* * * * *

The exercise of Googling these dozen or more folks was satisfying in a variety of ways (if unsatisfying in others), but tracking down so many people, all at once, has also got me thinking about my reaction to my search results--and particularly about what I apparently view as success or failure.

Which of those people seem "successful" to me (and admit it: probably to you, too)? The ones who are doing socially meaningful things that also draw upon those individuals' talents--and that seem, additionally, likely to give each a sense of personal satisfaction. They're also, moreover, in fields that are relatively creative and that have some cultural cachet. The people who surprised or disappointed me were those who had talents that they didn't seem to be using (High School Ex is well-travelled in Asia, has an M.A. in international relations, and is or was virtually fluent in Mandarin)--but they're also doing relatively boring, suit-y jobs, even if one is presumably making a ton of money and the other probably isn't.

But of course, who's to say who's actually happy, or who considers him or herself a success? High School Ex is in HAWAII, for God's sake, apparently still married to the (considerably older) woman he married when he was 23, and he may have a perfectly blissful life, for all I know--working 35 hours a week, volunteering, windsurfing, whatever. There's a snobbery, surely, to thinking that only Meaningful Work counts as success (and especially in thinking that one knows what that meaningful work actually might be).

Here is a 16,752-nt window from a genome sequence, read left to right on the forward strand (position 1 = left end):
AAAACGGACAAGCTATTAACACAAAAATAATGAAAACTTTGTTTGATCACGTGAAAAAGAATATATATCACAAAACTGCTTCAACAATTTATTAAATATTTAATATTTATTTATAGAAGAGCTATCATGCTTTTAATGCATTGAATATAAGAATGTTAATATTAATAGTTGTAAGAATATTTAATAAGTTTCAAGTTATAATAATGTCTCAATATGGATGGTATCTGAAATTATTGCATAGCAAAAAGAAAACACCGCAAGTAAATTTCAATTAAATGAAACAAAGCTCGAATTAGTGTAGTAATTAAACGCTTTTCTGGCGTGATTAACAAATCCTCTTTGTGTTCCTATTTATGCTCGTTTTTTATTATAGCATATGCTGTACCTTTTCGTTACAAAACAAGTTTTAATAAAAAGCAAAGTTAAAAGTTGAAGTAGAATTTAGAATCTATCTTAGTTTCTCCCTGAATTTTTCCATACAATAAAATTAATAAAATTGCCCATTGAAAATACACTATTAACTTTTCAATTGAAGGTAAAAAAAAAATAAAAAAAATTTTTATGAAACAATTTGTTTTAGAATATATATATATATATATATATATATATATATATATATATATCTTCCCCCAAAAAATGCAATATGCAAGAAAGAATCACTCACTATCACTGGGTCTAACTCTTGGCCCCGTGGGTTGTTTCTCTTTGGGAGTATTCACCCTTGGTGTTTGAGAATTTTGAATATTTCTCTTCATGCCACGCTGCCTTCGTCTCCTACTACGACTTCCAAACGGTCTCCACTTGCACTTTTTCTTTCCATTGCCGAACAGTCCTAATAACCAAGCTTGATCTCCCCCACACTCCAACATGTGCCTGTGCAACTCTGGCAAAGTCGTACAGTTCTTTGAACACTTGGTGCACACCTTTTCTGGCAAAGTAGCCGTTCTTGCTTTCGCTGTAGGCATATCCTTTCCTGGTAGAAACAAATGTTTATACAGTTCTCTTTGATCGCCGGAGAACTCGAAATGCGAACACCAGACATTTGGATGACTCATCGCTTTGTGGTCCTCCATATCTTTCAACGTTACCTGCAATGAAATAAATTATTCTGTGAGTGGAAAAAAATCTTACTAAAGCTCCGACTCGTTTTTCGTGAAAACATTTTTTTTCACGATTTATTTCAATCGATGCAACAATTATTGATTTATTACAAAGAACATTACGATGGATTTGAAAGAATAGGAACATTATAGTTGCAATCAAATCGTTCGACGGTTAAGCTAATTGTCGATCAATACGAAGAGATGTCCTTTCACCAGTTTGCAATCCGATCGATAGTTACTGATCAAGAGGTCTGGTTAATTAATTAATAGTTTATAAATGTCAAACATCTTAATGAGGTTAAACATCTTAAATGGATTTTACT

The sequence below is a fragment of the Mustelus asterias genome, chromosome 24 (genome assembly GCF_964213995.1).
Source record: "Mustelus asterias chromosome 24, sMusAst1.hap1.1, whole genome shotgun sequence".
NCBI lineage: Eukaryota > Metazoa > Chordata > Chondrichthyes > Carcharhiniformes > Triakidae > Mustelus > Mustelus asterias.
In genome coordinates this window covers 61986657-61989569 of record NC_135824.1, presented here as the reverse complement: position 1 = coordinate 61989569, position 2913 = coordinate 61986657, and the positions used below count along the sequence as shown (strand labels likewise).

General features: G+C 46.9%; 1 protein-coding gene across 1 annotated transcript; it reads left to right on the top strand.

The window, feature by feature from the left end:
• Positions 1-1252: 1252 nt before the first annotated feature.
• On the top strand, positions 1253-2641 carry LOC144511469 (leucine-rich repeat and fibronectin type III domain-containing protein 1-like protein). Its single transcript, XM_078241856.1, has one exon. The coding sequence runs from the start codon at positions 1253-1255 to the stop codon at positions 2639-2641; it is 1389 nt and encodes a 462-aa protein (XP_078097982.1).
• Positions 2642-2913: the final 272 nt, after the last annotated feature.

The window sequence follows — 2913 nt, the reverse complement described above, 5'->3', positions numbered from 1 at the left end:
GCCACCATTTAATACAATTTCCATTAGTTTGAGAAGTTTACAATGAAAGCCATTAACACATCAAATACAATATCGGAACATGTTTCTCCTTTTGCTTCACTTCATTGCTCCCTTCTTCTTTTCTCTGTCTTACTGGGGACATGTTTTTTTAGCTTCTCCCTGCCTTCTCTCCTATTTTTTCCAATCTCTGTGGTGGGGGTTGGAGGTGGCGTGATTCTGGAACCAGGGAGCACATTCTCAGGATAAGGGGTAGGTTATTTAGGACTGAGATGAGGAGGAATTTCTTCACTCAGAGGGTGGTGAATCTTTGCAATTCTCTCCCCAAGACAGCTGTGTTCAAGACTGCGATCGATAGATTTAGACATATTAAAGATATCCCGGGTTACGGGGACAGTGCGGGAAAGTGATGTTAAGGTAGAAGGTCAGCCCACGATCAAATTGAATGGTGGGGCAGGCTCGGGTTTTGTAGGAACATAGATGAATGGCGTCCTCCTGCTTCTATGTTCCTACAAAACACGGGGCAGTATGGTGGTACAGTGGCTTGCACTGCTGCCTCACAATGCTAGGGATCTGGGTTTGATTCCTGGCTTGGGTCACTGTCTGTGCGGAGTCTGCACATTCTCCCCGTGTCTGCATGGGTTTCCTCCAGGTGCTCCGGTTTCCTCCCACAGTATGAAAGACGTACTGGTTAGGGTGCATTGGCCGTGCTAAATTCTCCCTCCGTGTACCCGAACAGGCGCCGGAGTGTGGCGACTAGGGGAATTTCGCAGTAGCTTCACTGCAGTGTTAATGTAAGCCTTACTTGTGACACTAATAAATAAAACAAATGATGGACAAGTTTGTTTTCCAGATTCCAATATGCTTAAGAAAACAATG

There's also a willful disregard of the reality of work: for most people--really, probably for all of us--what's satisfying about a job isn't the big-picture stuff (I teach impressionable young minds to think deep thoughts! I contribute original scholarship to my field!), but rather the day-to-day elements: Nice colleagues. Reasonable hours. Control over one's work. Regular feedback. The ability to work alone, if one likes to work alone, or to work in groups, if one likes that.

Nevertheless, even my friends with suit-y jobs seem to subscribe at least partly to the Meaningfulness doctrine, to the point that some of them get positively (if briefly) rhapsodic about the people we know who are actors and writers and musicians, and who are "pursuing their dreams" and who "didn't sell out"--making them bear, unfairly, the weight of the dreams of those who do sometimes suspect that they themselves did sell out.*

Which brings us back to cultural capital, and to the way that those of us who have it sometimes cling to it and insist that only what is Meaningful is, well, meaningful. The wise Oso Raro wrote an eloquent essay last week about the material envy that academics often feel for those friends and ex-friends who, while nominally still of the same class (insofar as class is determined by education and a variety of cultural markers), nevertheless have beautiful, well-insulated lives: nice, understated clothes; airy houses filled with books; season tickets to the opera and the symphony. They've got the things that we at least half-believe that we deserve, since we're the ones creating or contributing to the culture that they consume.

But if we are (or if I, anyway, am) snobbish about what's Meaningful, we're also generally snobbish about our own powers of observation, and I'm sure that's where some of my judgments about the people I Googled come from. Grad School Friend and High School Acquaintance are doing the kinds of things that I'd expect them to be doing, and so they allow me to be pleased with my knowledge of their personalities and my incredible powers of prediction. High School Ex and Officemate aren't doing remotely what I'd have expected, and so they are, in a way, a blow to my self-assurance--my confidence in my own judgment.

And damned if that isn't worse, really, than getting to swan around S.E. Asia pretending to be an actor-slash-professor-slash-whatever.


*Let me make clear that I don't, myself, believe that anyone sells out except the person who believes that he or she has sold out. If the only real intellectual or artistic betrayal is to oneself, it seems unlikely that an outsider can judge whether that's happened.